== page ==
Compliance within the financial landscape is driven not only by local and international regulators but also by the inherent connectivity of the banking system. When banks engage in cross-border transactions with counterparties in other countries, they are bound to adhere to the regulations of those counterparties’ jurisdictions, particularly in emerging markets that heavily rely on third-party transactions and international currencies like the US dollar.

As Daoud explained, this principle of reciprocity, along with the expectation of shared values and guidelines among business partners, creates a complex compliance network.

While there was once a misconception that banks alone were solely responsible for transaction integrity, regulatory authorities have clarified that the corporate sector also holds liability to adhere to AML principles and KYC. Shifting the focus to the corporate sector recognises the potential misuse of shell companies for illicit activities, prompting the need for thorough due diligence and scrutiny.

banking sector compliance vs corporate sector compliance

Aggregators: Empowering effective compliance screening​

Compliance screening plays an indispensable role in safeguarding the integrity of transactions and mitigating risks associated with illicit activities. The utilisation of external sanctions data, not only influences the effectiveness of compliance programs but also determines their ease of implementation. As Daoud highlighted, “There is a lot of external sanctions data that has a significant impact on the easiness and effectiveness of compliance.”

With over 300 lists issued by international regulatory bodies, each with its own set of criteria, navigating the vast array of sanctions lists can be troublesome. This challenge is further compounded by the diverse formats employed by different regulatory bodies such as the OFAC 50% sanctions rule, which extends sanctions to corporate entities with more than 50% ownership by a sanctioned party.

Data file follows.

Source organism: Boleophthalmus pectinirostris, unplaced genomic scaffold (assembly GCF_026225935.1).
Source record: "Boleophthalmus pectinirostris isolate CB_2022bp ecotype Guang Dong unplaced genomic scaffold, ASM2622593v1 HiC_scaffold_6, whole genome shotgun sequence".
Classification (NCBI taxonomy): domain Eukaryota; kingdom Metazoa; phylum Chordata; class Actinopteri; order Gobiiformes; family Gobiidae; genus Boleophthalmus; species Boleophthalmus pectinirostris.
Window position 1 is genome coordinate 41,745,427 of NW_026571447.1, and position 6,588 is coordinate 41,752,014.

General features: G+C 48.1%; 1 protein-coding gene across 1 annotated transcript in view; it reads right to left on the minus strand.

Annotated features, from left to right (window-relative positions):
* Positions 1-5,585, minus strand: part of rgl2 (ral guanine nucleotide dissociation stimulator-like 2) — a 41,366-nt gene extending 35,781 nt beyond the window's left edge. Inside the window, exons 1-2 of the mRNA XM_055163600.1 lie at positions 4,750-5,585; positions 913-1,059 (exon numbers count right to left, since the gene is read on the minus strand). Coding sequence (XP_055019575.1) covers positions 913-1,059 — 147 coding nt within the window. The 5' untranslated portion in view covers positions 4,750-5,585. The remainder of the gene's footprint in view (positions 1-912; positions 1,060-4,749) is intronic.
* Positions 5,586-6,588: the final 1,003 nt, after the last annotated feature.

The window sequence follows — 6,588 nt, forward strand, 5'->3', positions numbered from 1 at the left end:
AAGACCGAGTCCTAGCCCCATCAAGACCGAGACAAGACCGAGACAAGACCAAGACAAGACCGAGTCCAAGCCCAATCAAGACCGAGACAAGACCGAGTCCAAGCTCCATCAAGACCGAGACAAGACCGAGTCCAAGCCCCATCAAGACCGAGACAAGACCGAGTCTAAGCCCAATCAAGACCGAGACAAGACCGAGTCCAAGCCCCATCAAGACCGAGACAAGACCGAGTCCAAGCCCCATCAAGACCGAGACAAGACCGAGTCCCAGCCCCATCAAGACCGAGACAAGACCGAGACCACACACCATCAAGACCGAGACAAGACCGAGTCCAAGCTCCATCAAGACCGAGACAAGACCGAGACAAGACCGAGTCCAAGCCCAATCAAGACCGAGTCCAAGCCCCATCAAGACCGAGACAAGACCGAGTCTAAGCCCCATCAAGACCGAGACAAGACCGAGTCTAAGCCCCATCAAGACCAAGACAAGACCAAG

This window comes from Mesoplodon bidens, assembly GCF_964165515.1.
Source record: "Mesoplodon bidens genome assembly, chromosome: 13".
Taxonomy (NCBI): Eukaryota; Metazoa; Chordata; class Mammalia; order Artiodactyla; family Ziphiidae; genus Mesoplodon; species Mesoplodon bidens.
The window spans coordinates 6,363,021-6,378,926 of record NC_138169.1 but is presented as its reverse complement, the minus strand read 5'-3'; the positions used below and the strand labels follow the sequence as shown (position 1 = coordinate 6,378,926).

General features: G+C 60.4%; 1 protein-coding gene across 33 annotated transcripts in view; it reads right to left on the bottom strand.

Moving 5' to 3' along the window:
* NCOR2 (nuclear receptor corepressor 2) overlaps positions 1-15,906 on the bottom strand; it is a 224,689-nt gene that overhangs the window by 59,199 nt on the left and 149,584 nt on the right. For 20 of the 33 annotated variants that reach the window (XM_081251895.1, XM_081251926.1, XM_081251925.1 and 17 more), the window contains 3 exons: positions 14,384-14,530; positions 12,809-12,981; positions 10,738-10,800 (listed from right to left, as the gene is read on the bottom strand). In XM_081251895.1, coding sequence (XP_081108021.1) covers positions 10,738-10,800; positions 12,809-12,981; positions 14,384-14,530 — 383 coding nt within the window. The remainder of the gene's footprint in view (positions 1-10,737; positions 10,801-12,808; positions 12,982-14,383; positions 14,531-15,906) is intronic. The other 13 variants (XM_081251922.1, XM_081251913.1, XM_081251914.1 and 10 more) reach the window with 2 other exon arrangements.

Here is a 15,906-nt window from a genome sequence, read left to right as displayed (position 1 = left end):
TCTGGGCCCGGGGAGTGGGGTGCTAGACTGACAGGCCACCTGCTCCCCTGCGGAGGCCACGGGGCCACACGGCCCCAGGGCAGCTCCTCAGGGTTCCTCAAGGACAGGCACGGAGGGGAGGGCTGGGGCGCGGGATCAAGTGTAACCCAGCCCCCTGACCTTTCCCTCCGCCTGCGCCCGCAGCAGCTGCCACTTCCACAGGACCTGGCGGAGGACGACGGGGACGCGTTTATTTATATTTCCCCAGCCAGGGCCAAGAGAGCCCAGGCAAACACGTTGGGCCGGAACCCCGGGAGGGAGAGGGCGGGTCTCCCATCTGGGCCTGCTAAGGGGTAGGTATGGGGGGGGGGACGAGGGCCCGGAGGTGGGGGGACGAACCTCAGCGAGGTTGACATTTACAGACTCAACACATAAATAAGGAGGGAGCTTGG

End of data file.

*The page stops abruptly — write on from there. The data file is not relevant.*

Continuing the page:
To address the complexity of diverse sanctions lists, aggregators, such as Moody’s, act as intermediaries, curating, standardising, and simplifying the data. Furthermore, aggregator databases not only include sanctions information but also cover the three compliance screening levels: sanctions, politically exposed persons (PEPs), and enhanced due diligence (EDD).

In addition, Daoud emphasised that it is equally essential to consider the impact of compliance regulations on other key actors within the industry. This includes verifying the identity of import-export clients, examining vessels and carriers, and assessing the role of agents, customs, and transport companies.

The complexity of trading operations makes trade-based money laundering a considerable concern, particularly during periods of geopolitical tensions. Instances of shell companies being used to evade sanctions and circumvent scrutiny have been observed, calling for increased diligence and monitoring in the threat finance domain.

different sanction types aml cft requirements

Unleashing the power of technology for robust trade finance compliance​

Trade finance compliance has undergone a remarkable transformation with the aid of technology, revolutionising processes and elevating compliance standards.

Daoud presented the transformative impact of technology in trade finance, shedding light on the following key applications and the tangible benefits they bring to all stakeholders involved: